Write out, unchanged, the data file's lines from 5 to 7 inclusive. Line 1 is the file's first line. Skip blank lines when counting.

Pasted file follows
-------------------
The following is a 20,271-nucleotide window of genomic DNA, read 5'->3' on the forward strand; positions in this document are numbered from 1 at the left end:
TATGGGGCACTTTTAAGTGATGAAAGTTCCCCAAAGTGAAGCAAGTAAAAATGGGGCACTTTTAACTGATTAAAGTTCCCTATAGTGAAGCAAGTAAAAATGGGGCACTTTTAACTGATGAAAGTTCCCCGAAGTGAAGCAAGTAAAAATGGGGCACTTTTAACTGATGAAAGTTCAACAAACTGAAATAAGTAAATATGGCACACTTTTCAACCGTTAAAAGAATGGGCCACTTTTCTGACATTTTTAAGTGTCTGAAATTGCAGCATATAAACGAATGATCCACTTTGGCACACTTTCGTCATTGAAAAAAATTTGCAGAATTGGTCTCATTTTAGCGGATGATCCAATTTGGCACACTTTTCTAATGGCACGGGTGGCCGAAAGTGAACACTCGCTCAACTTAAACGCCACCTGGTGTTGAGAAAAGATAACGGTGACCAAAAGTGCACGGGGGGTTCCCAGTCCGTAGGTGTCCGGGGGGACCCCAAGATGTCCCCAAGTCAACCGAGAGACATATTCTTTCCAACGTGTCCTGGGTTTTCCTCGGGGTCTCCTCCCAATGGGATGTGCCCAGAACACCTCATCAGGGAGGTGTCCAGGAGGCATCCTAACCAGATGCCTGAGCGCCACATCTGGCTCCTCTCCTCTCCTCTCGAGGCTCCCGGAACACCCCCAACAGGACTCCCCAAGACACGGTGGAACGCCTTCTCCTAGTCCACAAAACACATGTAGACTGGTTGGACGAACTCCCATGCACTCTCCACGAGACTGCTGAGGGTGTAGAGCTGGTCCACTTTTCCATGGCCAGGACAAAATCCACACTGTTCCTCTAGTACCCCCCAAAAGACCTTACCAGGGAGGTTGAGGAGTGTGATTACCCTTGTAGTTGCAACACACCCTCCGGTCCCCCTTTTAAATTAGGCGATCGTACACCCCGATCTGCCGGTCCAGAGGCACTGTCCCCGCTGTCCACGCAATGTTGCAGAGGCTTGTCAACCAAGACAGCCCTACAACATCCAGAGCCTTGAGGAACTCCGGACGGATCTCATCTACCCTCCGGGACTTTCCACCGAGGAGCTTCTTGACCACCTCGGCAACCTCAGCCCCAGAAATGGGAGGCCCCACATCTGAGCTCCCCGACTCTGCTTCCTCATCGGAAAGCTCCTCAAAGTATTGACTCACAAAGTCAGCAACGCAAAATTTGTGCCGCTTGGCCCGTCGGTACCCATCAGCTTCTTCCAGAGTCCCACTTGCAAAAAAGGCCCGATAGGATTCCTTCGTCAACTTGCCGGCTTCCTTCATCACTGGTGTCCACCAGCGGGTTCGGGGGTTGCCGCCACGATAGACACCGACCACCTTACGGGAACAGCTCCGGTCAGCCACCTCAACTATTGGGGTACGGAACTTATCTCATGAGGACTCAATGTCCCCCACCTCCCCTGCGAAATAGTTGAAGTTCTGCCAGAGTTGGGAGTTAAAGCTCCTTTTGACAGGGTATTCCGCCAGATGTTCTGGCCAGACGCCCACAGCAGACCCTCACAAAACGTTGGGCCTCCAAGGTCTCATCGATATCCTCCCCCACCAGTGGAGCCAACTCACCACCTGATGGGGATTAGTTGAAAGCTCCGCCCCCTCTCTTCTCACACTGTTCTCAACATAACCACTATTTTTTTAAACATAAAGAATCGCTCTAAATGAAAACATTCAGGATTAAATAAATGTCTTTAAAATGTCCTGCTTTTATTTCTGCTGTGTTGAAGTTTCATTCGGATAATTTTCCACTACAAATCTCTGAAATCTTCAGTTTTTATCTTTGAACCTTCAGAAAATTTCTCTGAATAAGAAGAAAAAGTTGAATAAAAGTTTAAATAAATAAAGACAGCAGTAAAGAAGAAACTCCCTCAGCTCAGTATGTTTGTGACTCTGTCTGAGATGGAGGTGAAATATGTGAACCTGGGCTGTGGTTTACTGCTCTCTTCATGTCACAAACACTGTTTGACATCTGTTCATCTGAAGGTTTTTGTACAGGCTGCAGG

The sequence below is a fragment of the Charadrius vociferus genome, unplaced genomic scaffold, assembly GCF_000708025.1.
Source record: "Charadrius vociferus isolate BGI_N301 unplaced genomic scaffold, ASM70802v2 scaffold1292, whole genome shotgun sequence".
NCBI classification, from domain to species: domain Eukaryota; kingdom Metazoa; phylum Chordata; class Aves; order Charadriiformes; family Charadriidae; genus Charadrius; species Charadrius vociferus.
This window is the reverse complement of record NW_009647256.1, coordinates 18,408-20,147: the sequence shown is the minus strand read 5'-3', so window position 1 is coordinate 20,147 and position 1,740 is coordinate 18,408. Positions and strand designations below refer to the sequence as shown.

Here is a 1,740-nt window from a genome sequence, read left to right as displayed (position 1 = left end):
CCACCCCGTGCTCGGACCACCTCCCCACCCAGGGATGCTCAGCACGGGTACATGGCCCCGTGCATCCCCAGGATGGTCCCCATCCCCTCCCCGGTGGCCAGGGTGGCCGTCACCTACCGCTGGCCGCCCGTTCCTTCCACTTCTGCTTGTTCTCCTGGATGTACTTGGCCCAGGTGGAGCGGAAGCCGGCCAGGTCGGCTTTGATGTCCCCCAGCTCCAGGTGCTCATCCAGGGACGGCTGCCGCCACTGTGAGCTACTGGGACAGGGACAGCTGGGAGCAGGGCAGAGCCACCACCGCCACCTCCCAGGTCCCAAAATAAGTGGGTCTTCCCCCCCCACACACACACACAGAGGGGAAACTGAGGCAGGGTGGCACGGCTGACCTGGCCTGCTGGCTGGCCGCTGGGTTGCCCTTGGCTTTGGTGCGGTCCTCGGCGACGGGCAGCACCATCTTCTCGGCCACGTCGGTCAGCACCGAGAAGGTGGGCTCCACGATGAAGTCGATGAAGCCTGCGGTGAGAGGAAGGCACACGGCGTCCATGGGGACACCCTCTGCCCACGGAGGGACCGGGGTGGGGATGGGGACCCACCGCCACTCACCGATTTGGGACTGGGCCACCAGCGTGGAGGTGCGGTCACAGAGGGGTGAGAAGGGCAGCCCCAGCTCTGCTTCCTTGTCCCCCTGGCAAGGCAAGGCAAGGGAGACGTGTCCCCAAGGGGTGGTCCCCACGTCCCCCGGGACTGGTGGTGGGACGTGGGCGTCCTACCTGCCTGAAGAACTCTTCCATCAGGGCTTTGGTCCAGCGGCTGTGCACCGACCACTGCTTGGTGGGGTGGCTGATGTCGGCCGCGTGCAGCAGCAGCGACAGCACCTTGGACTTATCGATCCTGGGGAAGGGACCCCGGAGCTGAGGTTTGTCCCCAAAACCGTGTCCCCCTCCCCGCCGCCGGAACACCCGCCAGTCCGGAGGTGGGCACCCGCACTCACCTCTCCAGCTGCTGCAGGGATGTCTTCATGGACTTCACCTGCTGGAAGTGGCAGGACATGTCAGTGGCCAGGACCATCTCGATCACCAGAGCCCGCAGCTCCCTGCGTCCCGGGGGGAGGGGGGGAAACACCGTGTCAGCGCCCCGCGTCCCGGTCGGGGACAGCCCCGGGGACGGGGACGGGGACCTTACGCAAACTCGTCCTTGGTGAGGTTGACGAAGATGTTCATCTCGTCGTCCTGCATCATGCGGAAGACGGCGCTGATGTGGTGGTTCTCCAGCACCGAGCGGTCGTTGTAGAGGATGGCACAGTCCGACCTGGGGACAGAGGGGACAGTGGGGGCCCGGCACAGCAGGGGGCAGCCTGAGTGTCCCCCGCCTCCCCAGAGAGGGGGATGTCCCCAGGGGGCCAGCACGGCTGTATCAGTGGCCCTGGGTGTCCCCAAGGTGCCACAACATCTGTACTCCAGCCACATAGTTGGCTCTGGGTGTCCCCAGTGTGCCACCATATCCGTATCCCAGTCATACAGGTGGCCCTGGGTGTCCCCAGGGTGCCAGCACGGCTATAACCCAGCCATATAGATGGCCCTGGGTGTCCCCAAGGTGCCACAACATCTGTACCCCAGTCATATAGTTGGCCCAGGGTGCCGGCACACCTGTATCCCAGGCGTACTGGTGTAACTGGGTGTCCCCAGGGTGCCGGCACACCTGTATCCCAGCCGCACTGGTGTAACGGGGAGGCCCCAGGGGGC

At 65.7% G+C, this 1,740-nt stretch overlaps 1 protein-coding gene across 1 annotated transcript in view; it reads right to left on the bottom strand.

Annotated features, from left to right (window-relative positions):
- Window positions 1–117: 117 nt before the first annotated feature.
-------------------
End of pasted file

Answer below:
NCBI classification, from domain to species: domain Eukaryota; kingdom Metazoa; phylum Chordata; class Aves; order Charadriiformes; family Charadriidae; genus Charadrius; species Charadrius vociferus.
This window is the reverse complement of record NW_009647256.1, coordinates 18,408-20,147: the sequence shown is the minus strand read 5'-3', so window position 1 is coordinate 20,147 and position 1,740 is coordinate 18,408. Positions and strand designations below refer to the sequence as shown.

Here is a 1,740-nt window from a genome sequence, read left to right as displayed (position 1 = left end):